It's probably underpowered, but we can't tell yet
There's some fringe cases where this feature could be quite useful. For example, if you multiclassed into a single level of Tempest Cleric, the ability to deal max-possible damage for any spell once per short rest via their Chanel Divinity (up to Charisma mod times per day) could be quite appealing. But all things considered, this feature is likely underpowered compared to Hexblade's Curse. First, I'll explain why Hexblade's Curse is likely more beneficial for a Warlock, and then I'll briefly explain why the overall balance of this feature is hard to judge as written.
Be the best at what you do
An important feature the Hexblade's Curse is that it helps them be better at what they're built to do well. A Warlock has the best attacking cantrip in the game, which invocations can make even better, that attacks multiple times at higher levels. Hexblades also gain the ability to use Charisma to make melee attacks. All of this comes together to mean that the class is likely to be attacking often (at close range or from a distance).
In addition to a small healing boost, Hexblade's Curse adds a constant amount of damage (that increases as you level up) to every instance of damage against a single target, be it from attacks or spells, and doubles your chance of critical hits on attack rolls. That's useful for a class that may be attacking often, and casting damaging leveled spells from time to time. Your proposed feature would be useful at getting around certain resistances or immunities (and the multiclass synergy mentioned above), but not for much else. Add this to the fact that Eldritch Blast does one of the least resisted forms of damage (Force), and you've got a feature that is helping this class get around a problem it didn't really have.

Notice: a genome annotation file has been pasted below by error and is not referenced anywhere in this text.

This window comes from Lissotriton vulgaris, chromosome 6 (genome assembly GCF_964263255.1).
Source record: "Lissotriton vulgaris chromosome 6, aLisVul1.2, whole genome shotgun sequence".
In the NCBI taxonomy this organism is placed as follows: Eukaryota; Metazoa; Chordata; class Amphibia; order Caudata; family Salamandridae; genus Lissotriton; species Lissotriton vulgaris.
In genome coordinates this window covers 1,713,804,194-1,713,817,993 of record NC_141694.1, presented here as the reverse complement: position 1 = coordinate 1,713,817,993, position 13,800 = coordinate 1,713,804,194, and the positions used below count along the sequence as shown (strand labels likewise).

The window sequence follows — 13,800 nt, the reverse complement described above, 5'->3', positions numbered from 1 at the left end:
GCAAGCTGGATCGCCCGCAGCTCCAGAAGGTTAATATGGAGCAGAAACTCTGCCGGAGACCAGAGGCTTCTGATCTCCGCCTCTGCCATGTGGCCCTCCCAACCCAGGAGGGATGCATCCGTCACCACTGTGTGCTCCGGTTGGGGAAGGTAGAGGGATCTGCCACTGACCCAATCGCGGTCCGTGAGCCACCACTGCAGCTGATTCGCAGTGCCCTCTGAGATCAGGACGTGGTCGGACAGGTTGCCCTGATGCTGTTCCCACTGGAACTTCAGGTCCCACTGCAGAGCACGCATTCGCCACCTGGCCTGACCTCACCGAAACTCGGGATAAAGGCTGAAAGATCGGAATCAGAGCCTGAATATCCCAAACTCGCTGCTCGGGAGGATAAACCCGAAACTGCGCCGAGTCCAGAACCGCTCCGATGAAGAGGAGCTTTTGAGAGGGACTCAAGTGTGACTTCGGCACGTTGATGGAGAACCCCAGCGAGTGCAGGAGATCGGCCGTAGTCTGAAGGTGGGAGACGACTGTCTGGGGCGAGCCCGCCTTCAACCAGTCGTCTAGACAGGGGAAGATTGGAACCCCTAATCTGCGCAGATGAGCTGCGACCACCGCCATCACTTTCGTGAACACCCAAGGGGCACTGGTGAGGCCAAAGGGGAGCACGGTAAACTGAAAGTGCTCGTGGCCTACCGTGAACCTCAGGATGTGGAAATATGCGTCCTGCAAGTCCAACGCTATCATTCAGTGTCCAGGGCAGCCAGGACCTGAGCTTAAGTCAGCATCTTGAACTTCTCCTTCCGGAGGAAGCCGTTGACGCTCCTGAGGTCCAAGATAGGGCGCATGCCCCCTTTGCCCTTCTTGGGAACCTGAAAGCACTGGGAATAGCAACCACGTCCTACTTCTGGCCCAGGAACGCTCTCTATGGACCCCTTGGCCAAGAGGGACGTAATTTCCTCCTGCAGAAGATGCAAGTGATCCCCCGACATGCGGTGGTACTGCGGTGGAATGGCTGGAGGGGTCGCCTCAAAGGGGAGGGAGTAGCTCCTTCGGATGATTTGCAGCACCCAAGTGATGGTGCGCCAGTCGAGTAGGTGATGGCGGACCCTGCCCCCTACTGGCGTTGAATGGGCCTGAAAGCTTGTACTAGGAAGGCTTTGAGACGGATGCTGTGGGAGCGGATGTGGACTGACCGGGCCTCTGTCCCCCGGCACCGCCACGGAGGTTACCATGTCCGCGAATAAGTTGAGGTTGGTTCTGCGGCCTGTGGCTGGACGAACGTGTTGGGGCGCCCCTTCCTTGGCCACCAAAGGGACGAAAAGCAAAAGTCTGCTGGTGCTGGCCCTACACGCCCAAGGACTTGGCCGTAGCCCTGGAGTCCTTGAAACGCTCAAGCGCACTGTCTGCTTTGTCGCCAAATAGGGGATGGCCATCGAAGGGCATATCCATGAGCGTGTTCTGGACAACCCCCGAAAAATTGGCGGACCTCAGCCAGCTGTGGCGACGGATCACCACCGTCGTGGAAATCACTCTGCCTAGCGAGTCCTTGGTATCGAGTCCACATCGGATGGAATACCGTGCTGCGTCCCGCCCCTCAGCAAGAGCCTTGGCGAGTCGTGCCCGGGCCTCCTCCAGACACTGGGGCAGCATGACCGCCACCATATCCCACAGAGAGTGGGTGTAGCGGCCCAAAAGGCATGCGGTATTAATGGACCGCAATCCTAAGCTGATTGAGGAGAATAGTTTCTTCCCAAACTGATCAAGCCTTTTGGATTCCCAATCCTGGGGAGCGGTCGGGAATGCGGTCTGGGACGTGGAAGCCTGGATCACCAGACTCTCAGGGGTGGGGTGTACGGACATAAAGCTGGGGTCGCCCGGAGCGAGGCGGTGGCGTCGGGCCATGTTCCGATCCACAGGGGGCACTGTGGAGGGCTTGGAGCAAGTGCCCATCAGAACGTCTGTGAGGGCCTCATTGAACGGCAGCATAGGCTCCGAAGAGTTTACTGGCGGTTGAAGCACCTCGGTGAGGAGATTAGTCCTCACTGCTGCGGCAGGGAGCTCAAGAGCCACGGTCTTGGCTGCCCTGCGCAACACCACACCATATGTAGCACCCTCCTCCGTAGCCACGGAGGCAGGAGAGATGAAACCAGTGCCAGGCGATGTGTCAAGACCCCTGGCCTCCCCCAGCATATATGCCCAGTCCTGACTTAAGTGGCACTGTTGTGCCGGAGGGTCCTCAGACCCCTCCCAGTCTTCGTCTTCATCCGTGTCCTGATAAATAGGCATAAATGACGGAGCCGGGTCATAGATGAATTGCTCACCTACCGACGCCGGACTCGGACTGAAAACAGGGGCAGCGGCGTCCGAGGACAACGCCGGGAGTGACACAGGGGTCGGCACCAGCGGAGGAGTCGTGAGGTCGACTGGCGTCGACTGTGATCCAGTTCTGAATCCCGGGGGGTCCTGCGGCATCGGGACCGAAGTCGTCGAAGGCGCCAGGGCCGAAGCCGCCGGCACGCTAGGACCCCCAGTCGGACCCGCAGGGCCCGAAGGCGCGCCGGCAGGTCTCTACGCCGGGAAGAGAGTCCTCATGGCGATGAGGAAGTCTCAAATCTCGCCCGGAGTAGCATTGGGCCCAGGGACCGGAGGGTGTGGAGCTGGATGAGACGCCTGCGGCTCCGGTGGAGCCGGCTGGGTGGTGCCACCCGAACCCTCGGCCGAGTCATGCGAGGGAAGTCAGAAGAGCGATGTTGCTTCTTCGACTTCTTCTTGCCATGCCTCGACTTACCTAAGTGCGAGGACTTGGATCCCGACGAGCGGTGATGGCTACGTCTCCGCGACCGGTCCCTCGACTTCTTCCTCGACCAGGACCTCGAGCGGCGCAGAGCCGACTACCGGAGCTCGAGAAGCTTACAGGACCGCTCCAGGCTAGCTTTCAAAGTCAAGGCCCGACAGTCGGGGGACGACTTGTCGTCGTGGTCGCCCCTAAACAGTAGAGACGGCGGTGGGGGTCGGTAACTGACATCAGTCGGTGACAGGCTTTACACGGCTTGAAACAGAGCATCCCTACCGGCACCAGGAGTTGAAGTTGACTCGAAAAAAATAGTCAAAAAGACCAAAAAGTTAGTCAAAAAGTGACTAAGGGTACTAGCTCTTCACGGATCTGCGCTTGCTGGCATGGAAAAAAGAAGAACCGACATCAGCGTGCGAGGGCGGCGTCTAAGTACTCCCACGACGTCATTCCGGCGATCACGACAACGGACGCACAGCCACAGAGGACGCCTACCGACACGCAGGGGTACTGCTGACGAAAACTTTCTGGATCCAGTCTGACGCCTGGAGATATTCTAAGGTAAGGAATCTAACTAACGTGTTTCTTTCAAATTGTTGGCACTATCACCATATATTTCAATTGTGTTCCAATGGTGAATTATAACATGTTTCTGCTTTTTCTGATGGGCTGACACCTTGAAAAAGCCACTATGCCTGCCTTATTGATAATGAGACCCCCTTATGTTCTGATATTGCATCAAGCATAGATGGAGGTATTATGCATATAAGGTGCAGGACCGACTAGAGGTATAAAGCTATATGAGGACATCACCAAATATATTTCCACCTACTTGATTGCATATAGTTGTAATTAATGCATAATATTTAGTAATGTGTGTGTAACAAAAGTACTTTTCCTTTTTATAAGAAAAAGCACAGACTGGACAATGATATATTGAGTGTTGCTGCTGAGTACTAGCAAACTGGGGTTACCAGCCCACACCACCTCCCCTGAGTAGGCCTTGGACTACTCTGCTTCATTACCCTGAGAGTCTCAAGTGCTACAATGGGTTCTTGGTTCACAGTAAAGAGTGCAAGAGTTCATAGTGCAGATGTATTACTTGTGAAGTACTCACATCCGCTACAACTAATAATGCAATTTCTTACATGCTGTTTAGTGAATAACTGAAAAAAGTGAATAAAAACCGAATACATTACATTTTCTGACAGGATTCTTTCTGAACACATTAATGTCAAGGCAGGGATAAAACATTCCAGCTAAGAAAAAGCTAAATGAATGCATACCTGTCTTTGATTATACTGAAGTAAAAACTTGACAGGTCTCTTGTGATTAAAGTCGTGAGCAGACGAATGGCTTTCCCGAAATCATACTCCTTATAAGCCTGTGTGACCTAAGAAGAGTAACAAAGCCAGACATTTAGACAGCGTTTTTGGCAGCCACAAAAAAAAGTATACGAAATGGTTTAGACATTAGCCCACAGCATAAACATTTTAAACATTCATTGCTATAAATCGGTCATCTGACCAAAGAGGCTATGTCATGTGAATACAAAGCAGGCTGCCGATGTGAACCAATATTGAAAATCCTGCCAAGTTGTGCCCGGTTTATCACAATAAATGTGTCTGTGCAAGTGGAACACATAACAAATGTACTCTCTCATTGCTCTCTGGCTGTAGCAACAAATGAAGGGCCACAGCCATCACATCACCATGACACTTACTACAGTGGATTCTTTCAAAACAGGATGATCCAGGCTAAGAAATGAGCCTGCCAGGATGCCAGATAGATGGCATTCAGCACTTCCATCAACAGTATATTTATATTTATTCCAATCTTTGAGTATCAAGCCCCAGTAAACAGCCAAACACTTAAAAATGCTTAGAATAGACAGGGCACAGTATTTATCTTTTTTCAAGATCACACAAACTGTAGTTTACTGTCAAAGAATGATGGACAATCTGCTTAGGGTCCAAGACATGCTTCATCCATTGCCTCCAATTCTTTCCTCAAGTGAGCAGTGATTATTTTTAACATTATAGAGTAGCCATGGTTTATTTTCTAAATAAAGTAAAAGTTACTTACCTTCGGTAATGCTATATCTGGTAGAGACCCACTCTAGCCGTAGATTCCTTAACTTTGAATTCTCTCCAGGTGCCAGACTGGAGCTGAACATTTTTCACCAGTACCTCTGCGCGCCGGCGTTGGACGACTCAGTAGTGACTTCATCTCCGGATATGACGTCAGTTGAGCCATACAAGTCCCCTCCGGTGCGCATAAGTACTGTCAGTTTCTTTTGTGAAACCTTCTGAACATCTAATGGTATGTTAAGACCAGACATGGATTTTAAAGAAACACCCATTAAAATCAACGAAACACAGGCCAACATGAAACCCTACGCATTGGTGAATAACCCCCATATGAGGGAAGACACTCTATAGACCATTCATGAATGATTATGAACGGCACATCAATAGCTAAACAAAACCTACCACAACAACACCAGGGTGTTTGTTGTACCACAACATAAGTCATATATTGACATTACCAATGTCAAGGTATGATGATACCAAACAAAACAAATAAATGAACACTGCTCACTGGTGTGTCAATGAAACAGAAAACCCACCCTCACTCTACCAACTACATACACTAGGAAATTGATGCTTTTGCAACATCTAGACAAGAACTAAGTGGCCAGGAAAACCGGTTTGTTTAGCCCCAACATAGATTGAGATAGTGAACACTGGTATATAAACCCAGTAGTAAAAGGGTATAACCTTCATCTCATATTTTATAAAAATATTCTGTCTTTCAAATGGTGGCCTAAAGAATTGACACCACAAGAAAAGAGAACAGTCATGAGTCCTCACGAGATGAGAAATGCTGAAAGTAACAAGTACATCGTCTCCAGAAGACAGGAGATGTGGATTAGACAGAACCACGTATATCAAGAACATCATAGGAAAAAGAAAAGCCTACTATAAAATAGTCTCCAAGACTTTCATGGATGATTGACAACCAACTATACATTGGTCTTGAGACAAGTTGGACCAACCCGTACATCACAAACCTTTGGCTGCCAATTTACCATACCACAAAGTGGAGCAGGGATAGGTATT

However, even if this feature is extremely useful in your particular campaign (maybe you have enemies who are all vulnerable to thunder damage, or resistant to necrotic), the balance of this feature would still be hard to gauge. That's because Hexblade's Curse is not designed to be a single feature: it's a part of the class that evolves over time.
What will this do at later levels?
Many of the Hexblade's features are built around making its Hexblade's Curse stronger at higher levels. Not only does the damage bonus increase with your proficiency, but the 10th and 14th level class features are specifically designed to add features to Hexblade's Curse. So what happens now as the character levels up? You'll need to propose new 10th and 14th features to let us know that. Without those 10th and 14th level features, we cant' judge the overall balance of Master of Elements.
Your feature needs some more careful wording
Finally, Master of Elements is somewhat hard to judge because its exact limits and nature is unclear. As written, it allows you to:
change the damage of any spell you cast to cold, thunder, or lightning damage
There's no limits on this change as written (to only one damage roll, one round, or one casting), which raises several questions. Are you changing the nature of the spell, so will this spell still do this new damage type the next time you cast it? If not, what if it's a concentration spell like Hex or Hunger of Hadar: will the change last for the spell's entire duration? And what if the spell originally did more than one kind of damage: can you change one part of the spell's damage to cold and the other to thunder, or do you have to change the entire spell's damage to one type?
Depending on the answer to any or all of these questions, the balance of this class feature might change. The ability to overcome a resistance or immunity (especially to Necrotic damage, which is one of the Warlocks more common types of damage done by its spells) could be quite useful. But without some clarifying of the nature of this feature, and some more clearly defined ways this feature grows with the character, its balance is impossible to fully assess.